Currency and credit markets reflect situation

Issues of financial stability discussed at working meeting between President Alexander Lukashenko and Nadezhda Yermakova, Chair of the National Bank’s Board of Directors

The Head of the State is interested in strategic issues of development in the banking sphere — relating to commercial banks. He was keen to know Ms. Yermakova’s views on how to curb inflation on the consumer market and possible repercussions from the shift to a single exchange rate. She admitted that the new exchange rate has influenced inflation, as has our lack of gold-and-currency reserves and feverish demand for currency and goods. Price regulation within our single customs space and growing prices for energy resources also have a role to play.

The exchange rate of the national currency has plateaued and, according to the Head of the National Bank, no immediate sharp fluctuations are expected in the nearest future. Accordingly, inflation growth should steady. However, Ms. Yermakova believes that utility prices should be adjusted to reflect their real cost. Next year, inflation looks set to reach 19 percent. “This is achievable if we work efficiently and don’t overextend the volume of money circulating in the country. Moreover, we mustn’t place additional pressure on the stock exchange,” she asserts. As far as loans are concerned, they are necessary but should be used within strict limits.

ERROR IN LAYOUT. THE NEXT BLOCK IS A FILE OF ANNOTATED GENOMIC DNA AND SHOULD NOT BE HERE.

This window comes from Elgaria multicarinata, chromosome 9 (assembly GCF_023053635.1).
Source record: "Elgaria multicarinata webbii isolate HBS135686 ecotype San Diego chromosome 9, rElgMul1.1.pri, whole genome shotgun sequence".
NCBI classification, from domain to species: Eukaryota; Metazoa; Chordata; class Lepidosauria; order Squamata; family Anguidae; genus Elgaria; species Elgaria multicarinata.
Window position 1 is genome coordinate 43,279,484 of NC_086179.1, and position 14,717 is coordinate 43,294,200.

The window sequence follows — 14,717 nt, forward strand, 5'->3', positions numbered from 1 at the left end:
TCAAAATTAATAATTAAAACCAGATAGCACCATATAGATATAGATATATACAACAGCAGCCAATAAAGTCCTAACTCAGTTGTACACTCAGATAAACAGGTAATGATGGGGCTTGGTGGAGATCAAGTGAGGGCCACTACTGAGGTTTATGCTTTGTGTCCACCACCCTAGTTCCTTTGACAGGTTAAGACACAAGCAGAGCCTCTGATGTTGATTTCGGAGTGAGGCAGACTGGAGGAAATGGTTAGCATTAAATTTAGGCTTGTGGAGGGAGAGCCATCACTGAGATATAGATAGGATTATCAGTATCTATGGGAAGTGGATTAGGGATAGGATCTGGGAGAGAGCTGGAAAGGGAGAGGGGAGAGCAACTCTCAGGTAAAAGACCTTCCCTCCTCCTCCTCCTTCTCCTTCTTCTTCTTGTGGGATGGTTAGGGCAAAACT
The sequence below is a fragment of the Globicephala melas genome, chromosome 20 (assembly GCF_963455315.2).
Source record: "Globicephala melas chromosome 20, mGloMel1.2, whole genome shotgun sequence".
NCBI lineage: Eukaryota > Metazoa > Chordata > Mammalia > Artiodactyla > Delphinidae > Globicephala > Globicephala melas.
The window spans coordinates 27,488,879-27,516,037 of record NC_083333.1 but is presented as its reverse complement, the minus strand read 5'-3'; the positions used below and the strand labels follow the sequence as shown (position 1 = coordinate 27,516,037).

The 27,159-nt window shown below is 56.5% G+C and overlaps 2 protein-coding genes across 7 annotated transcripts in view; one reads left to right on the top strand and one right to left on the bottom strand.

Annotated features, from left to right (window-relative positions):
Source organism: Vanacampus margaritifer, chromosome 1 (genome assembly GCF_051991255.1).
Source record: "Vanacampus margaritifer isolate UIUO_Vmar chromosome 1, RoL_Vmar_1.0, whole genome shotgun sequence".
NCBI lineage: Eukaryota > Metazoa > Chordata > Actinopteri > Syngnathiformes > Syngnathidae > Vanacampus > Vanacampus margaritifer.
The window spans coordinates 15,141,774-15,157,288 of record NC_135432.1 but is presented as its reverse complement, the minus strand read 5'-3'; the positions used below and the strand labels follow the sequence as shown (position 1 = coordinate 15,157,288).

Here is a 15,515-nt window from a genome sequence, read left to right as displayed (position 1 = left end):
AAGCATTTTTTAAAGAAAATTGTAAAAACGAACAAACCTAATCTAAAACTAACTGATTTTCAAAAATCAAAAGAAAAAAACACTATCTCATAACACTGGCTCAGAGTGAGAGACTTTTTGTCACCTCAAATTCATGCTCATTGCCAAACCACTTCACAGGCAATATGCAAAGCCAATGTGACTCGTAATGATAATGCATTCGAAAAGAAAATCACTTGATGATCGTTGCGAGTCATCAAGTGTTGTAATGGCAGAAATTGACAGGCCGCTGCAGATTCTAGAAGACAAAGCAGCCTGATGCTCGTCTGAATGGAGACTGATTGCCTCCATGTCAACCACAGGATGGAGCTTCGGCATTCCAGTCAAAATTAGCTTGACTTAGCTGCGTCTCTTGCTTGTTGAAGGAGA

Ms. Yermakova assesses the situation on the currency market as positive, as currency is now available at exchange offices. From mid-September, the public sold $460m to the banks, while banks sold over $350m on the stock exchange. A range of other positive factors are being observed on the currency market, with the introduction of the additional session raising the volume of obligatory currency sales by exporters by 25 percent. Meanwhile, the debt is gradually falling.

The situation on the credit market is also normal, with a rise in the refinancing rate leading to higher loan interest payments for enterprises. This aims to reduce the volume of money circulating, persuading enterprises to more efficiently use their own funds. Interest rates on savings have risen for individual accounts, to benefit the public, resulting in a gradual increase in foreign currency savings. The President has approved the policy being pursued by the National Bank.

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